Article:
Monthly Archives: October 2011

On Line at Carsten Holler

We’re checking out the Carsten Holler Experience exhibition at the New Museum. There’s a long line of people out the door. Yesterday, the line was just as long in spite of the freezing cold and snowstorm. Holler’s show looks like it’s going to be a big hit.



It’s movie night tonight at Global Graphica HQ. While everybody else is pre-Halloween partying, we’re staying out of the blizzard conditions here in New York City and staying in to watch the documentary film “Objectified” (see the trailer and poster below).

Directed by Gary Hustwit, who gave us the font-doc “Helvetica,”the feature-length “Objectified” is about the design of the objects we encounter and use in our daily lives.

We had a chance to see this film when it was theatrically released a couple of years ago, but fate intervened and we couldn’t make it to the screening. Since then, we’ve caught bits and pieces of it. And now, finally, we’re getting a chance to see the whole film. Yay!

Objectified – Documentary from Rohan on Vimeo.


The Occupied

More photographic portraits from the Inside Out Project: Wheat-paste posters near the corner of Broome and Orchard streets in the Lower East Side of Manhattan.




Heart-Shaped Sunglasses

Photo portrait of a woman wearing heart-shaped sunglasses: It’s one of a set of blown-up photographs wheat-pasted on a building hoarding along Broome Street between Orchard and Ludlow streets in the Lower East Side of New York City. The images are part of the ongoing Inside Out Project.


NoMad View

We visited a photographer friend’s product lifestyle photo shoot held on the terrace of a penthouse apartment in Chelsea, in New York City, Sunday.

We’re not at liberty to disclose details of the shoot itself, but the 360 views of the NYC skyline were awesome.

Pictured here is the view looking east towards the recently minted “NoMad” neighborhood of Manhattan. “NoMad” for “North of Madison,” as in Madison Square Park.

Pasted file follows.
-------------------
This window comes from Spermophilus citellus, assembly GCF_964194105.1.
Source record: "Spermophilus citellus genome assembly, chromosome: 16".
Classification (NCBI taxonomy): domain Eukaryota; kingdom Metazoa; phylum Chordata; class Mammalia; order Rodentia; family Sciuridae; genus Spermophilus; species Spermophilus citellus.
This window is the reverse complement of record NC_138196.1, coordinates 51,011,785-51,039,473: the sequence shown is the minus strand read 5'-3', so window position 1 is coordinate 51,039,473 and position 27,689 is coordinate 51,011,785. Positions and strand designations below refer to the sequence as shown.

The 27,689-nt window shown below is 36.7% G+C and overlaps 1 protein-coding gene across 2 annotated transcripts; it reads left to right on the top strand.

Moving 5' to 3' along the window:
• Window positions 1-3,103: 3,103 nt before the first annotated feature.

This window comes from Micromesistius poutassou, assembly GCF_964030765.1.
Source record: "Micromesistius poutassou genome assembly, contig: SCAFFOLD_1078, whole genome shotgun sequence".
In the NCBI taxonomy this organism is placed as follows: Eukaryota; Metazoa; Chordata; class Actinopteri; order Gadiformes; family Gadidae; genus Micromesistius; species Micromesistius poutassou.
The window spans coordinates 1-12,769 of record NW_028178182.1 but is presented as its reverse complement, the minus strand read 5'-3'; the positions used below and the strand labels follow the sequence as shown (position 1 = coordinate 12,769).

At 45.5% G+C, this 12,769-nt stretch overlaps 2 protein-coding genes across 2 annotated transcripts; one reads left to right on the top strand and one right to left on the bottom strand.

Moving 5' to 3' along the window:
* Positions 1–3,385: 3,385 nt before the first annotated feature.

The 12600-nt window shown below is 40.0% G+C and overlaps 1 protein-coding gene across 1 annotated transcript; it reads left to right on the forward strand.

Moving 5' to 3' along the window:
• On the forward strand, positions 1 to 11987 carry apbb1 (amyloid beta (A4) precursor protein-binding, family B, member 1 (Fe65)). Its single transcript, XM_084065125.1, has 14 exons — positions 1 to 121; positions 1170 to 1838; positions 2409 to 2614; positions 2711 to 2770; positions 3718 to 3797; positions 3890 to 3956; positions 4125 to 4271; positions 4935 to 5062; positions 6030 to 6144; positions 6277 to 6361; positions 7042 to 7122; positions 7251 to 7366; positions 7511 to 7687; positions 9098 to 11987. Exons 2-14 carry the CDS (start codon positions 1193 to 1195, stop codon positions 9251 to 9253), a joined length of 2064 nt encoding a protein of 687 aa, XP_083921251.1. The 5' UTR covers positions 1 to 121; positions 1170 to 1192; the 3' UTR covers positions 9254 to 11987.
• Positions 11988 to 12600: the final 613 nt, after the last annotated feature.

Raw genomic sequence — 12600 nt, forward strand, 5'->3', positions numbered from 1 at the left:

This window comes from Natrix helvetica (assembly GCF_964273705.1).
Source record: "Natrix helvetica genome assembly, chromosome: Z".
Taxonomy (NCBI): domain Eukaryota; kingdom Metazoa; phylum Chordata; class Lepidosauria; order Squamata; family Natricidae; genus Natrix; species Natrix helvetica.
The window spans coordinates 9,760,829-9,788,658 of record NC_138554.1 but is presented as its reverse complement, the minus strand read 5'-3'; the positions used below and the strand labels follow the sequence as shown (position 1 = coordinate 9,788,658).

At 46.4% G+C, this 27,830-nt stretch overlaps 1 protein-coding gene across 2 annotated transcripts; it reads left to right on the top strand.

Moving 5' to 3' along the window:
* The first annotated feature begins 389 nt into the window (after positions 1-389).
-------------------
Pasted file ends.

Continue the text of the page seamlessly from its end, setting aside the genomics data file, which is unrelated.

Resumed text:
The area is home to the Ace Hotel, a satellite Opening Ceremony clothing shop, the Breslin restaurant and (in Madison Sq. Park itself) the Shake Shack.


Alexander Wang Shop Branding

The exterior shop signage at the Alexander Wang store on Mercer and Grand streets in SoHo, in New York City. The shop occupies a massive ground-floor space that until recently was the home for many years to Japanese fashion designer Yoji Yamamoto. Both the old occupant (Yamamoto) and the new (Wang) share a black-on-black-and-white minimalism in the SoHo retail space and in their fashion aesthetic such that from a distance, the shop could be mistaken for that of the other if there was no sign, if there were no branding.


Lost Weekend NYC

Global Graphica’s new local go-to for really good coffee is around the corner from our HQ. It’s Lost Weekend NYC, an espresso bar and cafe with a side trade in a few clothing items and home-decor-stuff and walls dedicated to changing exhibit of photography.  Lost Weekend’s serving Blue Bottle coffee, our absolute favorite brand (the “Three Africans” beans are the best), so we’re going to be spending a lot of time there. We like there super simple typographic logo.

The Fashion of Qaddafi’s Killer

Was Colonel Muammar el-Qaddafi’s killer a New York Yankees fan? Was his executioner partial to graphic t-shirts?

The dramatic newspaper pictures and headlines of the late Libyan leader’s capture and captors suggest so (in typical hyperbolic New York style). Check out the pix of various New York City newspapers below. Compare the covers and headlines of the irrepressible New York Post versus the Daily News and the Times.

In any case, it’s unlikely, we think, that Qaddafi’s killer was into baseball. As for the graphic tee, well, the kid’s got style.

The Yankees hat, we suspect, has more to do with the global influence and mutations of American hip-hop culture and  its fashion signifiers in its most trickled down, distilled, re-encoded ways. That is, it’s code. It’s style.

There’s some symbolic irony and cognitive dissonance in the images below, given the clothes, the gun, and political and historical and, of course, the cultural context.

Some journalists have speculated that the Yankees hat and t-shirt are being worn as a matter of some  accident, that Qaddafi’s captor is wearing these specific clothes as a result of private charitable clothing donations ( a la World Vision ) to third-world countries such as Libya, which may be an explanation. But, in this case, we think it’s more about style.

More Giant Eyes in New York

Another massive “closed-eyes” mural called “Lakota, North Dakota” in SoHo on the side of a lofts apartment building at the corner of Wooster and Grands streets. The work is by the artist JR and part of a series called “Inside Out.” On the building at the diagonally opposite corner is another mural by JR. Yet another can be found at the corner of Houston  and Bowery streets, a bit farther uptown.